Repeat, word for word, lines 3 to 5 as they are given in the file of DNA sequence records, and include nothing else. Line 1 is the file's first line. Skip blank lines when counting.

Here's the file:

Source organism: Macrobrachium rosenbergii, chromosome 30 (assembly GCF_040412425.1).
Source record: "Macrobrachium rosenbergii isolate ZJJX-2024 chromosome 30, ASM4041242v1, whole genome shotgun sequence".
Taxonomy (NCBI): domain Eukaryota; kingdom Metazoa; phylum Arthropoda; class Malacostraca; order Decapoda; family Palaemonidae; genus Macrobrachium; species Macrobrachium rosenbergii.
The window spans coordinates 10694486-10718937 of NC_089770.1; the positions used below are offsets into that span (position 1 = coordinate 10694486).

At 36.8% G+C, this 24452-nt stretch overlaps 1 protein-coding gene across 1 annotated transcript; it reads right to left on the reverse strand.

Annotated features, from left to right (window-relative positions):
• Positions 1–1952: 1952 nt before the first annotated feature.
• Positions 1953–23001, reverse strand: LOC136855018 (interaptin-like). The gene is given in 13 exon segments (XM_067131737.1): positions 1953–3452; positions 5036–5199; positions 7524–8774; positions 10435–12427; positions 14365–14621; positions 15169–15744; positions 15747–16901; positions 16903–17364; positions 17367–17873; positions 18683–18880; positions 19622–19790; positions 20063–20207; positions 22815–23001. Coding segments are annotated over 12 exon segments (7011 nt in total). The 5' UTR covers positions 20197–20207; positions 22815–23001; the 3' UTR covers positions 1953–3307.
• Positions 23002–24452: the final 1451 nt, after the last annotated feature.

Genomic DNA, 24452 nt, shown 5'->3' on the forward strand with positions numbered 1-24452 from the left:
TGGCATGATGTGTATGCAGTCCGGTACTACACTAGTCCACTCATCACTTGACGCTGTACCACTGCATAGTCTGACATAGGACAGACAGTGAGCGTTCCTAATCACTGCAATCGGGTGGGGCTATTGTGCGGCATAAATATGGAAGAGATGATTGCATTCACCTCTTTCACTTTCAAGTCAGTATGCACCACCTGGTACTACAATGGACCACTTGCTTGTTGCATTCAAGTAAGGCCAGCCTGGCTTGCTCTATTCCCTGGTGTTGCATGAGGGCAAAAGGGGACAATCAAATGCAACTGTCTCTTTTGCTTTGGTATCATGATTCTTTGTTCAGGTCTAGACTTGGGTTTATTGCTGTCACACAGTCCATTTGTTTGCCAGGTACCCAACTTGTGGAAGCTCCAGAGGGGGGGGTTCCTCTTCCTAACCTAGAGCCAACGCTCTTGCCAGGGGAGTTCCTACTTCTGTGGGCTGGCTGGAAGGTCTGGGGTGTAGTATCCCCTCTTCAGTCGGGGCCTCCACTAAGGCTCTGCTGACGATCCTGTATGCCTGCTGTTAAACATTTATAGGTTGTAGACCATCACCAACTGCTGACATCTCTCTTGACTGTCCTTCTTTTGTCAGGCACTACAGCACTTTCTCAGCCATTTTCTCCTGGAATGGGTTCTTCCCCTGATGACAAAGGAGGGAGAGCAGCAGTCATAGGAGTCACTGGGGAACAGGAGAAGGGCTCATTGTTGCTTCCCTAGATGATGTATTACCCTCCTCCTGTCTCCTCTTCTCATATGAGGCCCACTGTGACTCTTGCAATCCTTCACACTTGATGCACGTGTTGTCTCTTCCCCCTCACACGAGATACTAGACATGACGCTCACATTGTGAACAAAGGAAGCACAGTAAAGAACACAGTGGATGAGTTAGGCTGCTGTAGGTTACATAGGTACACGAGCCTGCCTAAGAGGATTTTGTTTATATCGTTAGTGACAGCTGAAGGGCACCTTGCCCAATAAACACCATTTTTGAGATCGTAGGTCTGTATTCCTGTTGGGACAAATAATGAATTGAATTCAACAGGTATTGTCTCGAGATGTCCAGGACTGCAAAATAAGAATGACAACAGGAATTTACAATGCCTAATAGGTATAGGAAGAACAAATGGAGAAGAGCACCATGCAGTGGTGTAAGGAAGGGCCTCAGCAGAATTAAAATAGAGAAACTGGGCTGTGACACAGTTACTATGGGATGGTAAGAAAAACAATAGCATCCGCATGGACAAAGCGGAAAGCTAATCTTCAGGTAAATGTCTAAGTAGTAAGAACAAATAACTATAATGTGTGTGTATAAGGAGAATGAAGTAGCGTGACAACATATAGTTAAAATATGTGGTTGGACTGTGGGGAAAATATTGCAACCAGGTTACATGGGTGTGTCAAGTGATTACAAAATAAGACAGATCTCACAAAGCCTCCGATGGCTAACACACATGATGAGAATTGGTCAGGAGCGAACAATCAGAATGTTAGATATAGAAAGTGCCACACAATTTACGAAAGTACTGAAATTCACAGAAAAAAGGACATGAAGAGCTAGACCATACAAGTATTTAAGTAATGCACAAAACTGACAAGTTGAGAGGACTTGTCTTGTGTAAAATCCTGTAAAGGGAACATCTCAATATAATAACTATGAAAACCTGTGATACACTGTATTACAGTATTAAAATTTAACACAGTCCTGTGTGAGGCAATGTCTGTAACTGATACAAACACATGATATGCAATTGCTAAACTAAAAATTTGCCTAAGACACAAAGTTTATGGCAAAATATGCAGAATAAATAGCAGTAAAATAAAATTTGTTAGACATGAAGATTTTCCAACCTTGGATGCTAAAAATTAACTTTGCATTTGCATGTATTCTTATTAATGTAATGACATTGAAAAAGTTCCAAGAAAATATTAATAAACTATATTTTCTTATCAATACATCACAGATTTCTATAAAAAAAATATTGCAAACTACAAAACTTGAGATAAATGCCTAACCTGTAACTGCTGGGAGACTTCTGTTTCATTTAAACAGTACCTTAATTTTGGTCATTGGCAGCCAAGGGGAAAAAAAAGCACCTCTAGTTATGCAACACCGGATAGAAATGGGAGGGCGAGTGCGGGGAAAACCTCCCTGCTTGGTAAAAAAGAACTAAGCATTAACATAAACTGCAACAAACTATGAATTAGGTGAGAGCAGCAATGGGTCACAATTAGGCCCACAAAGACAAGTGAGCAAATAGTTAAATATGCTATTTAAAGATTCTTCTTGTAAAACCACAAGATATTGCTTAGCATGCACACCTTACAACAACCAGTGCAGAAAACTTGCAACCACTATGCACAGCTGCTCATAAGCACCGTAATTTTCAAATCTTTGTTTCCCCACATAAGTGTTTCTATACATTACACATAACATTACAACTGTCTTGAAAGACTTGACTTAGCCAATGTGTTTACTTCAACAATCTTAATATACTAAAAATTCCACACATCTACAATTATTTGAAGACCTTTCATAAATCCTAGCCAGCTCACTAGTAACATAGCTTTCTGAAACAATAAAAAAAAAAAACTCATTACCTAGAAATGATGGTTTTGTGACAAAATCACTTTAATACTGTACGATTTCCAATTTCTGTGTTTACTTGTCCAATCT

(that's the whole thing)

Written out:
Taxonomy (NCBI): domain Eukaryota; kingdom Metazoa; phylum Arthropoda; class Malacostraca; order Decapoda; family Palaemonidae; genus Macrobrachium; species Macrobrachium rosenbergii.
The window spans coordinates 10694486-10718937 of NC_089770.1; the positions used below are offsets into that span (position 1 = coordinate 10694486).

At 36.8% G+C, this 24452-nt stretch overlaps 1 protein-coding gene across 1 annotated transcript; it reads right to left on the reverse strand.